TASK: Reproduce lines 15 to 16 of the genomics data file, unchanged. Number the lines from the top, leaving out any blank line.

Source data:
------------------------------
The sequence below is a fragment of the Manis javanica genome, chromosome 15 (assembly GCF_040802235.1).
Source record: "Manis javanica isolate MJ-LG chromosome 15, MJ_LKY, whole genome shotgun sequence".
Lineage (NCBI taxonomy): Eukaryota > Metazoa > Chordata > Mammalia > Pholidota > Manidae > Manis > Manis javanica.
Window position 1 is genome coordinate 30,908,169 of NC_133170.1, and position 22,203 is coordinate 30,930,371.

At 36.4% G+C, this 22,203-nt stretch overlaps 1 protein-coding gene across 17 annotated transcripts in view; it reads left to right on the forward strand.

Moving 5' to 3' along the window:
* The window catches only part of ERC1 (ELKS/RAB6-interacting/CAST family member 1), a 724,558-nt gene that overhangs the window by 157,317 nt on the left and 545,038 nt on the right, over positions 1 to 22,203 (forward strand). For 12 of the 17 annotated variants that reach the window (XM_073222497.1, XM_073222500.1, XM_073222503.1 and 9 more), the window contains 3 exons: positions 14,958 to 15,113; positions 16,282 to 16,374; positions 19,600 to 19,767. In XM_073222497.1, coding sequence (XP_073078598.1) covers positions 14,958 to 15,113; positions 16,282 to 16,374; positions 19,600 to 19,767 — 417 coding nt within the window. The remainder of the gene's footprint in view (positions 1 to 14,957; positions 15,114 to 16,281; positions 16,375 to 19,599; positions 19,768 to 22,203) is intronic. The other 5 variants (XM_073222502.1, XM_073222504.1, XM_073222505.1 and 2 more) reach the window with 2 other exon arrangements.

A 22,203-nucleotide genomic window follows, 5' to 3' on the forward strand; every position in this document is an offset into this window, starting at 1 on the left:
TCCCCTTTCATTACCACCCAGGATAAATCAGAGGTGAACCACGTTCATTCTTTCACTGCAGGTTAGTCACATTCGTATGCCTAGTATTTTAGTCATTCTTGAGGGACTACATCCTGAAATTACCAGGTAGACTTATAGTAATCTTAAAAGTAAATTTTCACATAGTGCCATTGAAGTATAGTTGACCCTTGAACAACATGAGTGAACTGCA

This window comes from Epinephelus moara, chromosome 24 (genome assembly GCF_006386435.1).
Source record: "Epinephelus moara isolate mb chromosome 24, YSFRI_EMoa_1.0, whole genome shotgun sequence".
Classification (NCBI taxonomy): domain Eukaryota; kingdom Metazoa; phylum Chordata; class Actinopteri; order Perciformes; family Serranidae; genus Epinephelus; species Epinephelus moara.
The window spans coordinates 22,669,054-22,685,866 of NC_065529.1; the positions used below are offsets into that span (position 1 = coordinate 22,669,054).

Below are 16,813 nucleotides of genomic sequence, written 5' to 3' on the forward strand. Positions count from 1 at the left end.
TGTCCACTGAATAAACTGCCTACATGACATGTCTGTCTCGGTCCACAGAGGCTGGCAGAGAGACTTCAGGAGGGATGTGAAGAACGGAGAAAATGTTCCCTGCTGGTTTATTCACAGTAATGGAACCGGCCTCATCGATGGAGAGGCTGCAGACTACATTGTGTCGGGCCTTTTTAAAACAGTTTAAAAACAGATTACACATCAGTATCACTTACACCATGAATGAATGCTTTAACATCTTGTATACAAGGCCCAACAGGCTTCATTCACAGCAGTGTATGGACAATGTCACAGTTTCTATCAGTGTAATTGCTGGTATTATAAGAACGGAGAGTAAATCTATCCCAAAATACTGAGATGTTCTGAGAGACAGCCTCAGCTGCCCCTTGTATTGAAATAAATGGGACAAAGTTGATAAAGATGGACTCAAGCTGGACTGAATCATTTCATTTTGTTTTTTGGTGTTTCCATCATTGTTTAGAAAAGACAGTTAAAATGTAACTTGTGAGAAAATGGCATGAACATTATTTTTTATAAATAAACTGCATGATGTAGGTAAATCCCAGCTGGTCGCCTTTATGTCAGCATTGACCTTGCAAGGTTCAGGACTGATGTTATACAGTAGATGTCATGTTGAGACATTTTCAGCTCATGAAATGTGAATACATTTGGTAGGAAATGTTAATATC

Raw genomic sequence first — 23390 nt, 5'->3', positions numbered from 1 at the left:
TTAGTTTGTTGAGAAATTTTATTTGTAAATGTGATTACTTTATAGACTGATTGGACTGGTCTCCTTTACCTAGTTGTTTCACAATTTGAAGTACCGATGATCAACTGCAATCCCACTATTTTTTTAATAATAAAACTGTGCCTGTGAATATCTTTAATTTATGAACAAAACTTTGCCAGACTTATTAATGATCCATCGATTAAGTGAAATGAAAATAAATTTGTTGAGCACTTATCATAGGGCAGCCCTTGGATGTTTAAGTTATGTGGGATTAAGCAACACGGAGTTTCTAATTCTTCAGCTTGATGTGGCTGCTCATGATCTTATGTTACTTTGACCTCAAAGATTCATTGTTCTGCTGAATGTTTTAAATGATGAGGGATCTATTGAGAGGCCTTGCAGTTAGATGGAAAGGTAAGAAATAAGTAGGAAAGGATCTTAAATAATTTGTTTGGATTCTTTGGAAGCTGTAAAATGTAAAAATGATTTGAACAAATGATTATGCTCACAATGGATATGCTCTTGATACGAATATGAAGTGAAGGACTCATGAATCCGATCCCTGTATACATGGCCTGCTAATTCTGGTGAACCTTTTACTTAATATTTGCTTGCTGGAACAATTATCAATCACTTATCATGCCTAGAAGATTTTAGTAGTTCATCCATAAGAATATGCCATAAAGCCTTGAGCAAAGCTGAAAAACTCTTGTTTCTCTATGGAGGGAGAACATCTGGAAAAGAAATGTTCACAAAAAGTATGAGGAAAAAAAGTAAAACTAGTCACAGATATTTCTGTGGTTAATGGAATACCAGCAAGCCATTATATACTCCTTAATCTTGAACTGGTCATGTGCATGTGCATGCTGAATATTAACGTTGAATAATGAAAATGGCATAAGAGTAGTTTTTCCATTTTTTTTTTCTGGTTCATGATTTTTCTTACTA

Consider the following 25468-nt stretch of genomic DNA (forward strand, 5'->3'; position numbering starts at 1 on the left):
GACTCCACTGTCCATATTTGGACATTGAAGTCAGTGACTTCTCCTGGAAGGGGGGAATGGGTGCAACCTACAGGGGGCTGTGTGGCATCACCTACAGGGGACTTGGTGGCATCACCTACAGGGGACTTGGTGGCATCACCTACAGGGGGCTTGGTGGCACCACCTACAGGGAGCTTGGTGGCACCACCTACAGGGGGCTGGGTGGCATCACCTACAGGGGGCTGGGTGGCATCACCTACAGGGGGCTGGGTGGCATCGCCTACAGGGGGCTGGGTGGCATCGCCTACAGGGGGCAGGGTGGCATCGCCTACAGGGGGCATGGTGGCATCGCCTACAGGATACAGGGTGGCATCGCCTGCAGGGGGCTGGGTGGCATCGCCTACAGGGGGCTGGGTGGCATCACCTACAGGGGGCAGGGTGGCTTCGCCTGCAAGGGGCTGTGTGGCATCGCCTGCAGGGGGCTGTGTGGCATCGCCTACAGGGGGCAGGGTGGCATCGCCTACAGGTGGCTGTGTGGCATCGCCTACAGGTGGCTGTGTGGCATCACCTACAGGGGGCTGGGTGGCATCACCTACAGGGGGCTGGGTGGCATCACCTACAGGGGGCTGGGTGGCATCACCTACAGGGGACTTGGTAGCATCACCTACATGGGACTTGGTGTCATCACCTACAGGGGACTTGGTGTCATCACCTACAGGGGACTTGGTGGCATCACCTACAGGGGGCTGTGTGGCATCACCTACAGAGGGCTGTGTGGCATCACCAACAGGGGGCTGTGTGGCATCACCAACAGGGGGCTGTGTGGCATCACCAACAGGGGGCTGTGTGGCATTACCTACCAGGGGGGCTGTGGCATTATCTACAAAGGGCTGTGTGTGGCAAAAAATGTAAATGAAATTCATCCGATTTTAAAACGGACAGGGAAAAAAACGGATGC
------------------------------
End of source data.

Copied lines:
TGTCCACTGAATAAACTGCCTACATGACATGTCTGTCTCGGTCCACAGAGGCTGGCAGAGAGACTTCAGGAGGGATGTGAAGAACGGAGAAAATGTTCCCTGCTGGTTTATTCACAGTAATGGAACCGGCCTCATCGATGGAGAGGCTGCAGACTACATTGTGTCGGGCCTTTTTAAAACAGTTTAAAAACAGATTACACATCAGTATCACTTACACCATGAATGAATGCTTTAACATCTTGTATACAAGGCCCAACAGGCTTCATTCACAGCAGTGTATGGACAATGTCACAGTTTCTATCAGTGTAATTGCTGGTATTATAAGAACGGAGAGTAAATCTATCCCAAAATACTGAGATGTTCTGAGAGACAGCCTCAGCTGCCCCTTGTATTGAAATAAATGGGACAAAGTTGATAAAGATGGACTCAAGCTGGACTGAATCATTTCATTTTGTTTTTTGGTGTTTCCATCATTGTTTAGAAAAGACAGTTAAAATGTAACTTGTGAGAAAATGGCATGAACATTATTTTTTATAAATAAACTGCATGATGTAGGTAAATCCCAGCTGGTCGCCTTTATGTCAGCATTGACCTTGCAAGGTTCAGGACTGATGTTATACAGTAGATGTCATGTTGAGACATTTTCAGCTCATGAAATGTGAATACATTTGGTAGGAAATGTTAATATC

Raw genomic sequence first — 23390 nt, 5'->3', positions numbered from 1 at the left: